Strake Hall of Malacology
Malacology is the study of molluscs-invertebrate creatures with soft, unsegmented bodies, many of which house themselves in shells. This fascinating and highly diverse group of animals includes more than 100,000 species, ranging in size from snails so small that we can barely see them to giant squids more than 60 feet long. The Strake Hall of Malacology highlights these creatures through models, fossils, dioramas, living specimens and hundreds of rare and spectacular shells.
Farish Hall of Texas Wildlife
The Farish Hall features realistic displays of alligators, river otters, mountain lions, and other animals that can be found in our state, as well as some that have vanished over time. A four-screen video wall provides a dramatic overview of the seven biotic provinces within Texas, allowing visitors to learn more about the plants, animals, and topography of these unique regions. The interactive computer component will challenge you to sharpen your knowledge of Texas wildlife, including endangered species.
Evelyn and Herbert Frensley Hall of African Wildlife
Viewers of the hall will experience the excitement and diversity of African wildlife. Over 120 specimens representing more than 70 species will be on display, including 42 species of birds and 28 species of mammals. Many rare and endangered species will be showcased, including Okapi, Lowland Gorilla, Mandrill and Scimitar-horned Oryx. Additionally, many species rarely seen in museums will be displayed, including Gerenuk, Giant Forest Hog, Guenons and other forest primates, and a variety of birds. The natural panoramas containing family groups of Aoudad sheep, Scimitar-horned Oryx, Greater Kudu, Rock Hyrax, Spotted Hyaena, Egyptian Goose and Great Blue Turaco are a special treat for visitors of all ages.
First exhibited in 1851 at the World’s Fair in Paris, the Foucault Pendulum (named after Jean Bernard Leon Foucault, the French physicist who invented it) is a visual demonstration of the Earth’s rotation. Throughout the day, the direction of the pendulum’s swing appears to change. Actually the Earth is turning under the pendulum as it swings. At Houston’s latitude (30° N.) the pendulum will precess through 180° or halfway around each day. During this time, it will knock down all of the pins. The time required for the pendulum to complete its swing is a function of its length. Swinging from a cable over 60 feet long, the pendulum’s period is just over 7 seconds. The pendulum receives the energy needed to keep swinging from a magnet surrounding the cable at its top. As the pendulum reaches the middle of its swing, it closes a circuit that activates the electromagnet. The magnet pulls the cable away from the center position. The pendulum keeps on swinging as the world turns below.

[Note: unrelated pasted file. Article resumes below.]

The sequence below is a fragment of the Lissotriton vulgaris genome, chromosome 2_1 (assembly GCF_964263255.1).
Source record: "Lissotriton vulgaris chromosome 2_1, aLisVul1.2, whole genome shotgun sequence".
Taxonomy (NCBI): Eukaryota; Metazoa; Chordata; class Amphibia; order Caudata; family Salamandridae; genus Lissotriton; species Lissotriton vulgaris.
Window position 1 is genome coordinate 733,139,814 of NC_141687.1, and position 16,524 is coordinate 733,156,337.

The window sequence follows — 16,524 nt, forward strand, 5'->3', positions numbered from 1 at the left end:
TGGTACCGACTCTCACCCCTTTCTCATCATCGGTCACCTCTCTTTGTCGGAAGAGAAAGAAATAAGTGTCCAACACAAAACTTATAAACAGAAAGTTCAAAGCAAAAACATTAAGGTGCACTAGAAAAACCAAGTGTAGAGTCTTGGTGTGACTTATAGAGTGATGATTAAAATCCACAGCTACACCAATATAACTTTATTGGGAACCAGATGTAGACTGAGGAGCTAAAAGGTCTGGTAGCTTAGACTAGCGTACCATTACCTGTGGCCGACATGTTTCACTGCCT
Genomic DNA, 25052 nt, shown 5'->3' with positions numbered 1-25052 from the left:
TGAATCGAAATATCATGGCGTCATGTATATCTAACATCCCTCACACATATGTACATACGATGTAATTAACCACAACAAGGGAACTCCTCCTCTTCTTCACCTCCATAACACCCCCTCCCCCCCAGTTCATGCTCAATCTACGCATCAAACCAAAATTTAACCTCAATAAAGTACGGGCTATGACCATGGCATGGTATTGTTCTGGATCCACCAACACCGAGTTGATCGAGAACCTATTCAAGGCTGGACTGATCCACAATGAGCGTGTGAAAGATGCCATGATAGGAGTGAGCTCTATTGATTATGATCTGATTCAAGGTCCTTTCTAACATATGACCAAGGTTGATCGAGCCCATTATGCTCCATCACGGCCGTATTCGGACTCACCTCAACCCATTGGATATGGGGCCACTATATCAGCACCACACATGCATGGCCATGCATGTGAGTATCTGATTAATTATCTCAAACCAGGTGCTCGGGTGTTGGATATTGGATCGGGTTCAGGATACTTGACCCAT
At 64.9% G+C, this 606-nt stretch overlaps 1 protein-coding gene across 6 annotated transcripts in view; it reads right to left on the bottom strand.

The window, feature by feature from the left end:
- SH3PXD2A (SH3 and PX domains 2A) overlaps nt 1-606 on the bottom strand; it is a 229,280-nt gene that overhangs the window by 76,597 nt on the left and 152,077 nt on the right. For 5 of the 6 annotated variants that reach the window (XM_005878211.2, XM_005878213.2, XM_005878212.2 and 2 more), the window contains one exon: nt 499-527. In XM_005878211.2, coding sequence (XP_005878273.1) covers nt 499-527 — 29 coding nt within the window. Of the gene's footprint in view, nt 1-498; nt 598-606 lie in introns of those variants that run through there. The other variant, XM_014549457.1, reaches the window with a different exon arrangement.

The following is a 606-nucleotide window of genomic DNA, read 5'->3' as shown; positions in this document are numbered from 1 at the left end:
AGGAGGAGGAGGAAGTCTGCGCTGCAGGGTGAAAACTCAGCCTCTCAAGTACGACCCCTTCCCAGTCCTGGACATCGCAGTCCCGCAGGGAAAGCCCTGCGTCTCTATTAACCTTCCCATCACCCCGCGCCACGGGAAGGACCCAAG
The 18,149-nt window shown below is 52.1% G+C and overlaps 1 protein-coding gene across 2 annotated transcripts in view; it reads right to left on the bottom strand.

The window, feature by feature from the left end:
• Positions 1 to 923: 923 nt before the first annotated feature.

Greater Houston Convention and Visitors Bureau - Member
|Rm. Name||Dimensions||Ceiling||Sq. Ft.||Theater||Classroom Size||Banquet Capacity||Reception|
|2nd floor of the Permanent Exhibit Halls||X||300||600|
|1st and 2nd floor of the Permanent Exhibit Halls||X||450||900|
|Hall of Paleontology||X||150||300|
|Hall of Gems and Minerals||X||150||200|
|Cockrell Butterfly Center||X||120||200|
|Grand Entry Hall||X||350||900|
On September 12, 1940 in Dordogne, France, in the commune of Montignac, four boys—Marcel Ravidat, Jacques Marsal, Simon Coencas and Georges A... View Details
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|More than 50% off select experiences @ HMNS||10/10/2013||01/01/2014||Get more than half off tickets to the main exhibit hall at the Houston Museum of Natural Science, plus significant savings off extras like the More...|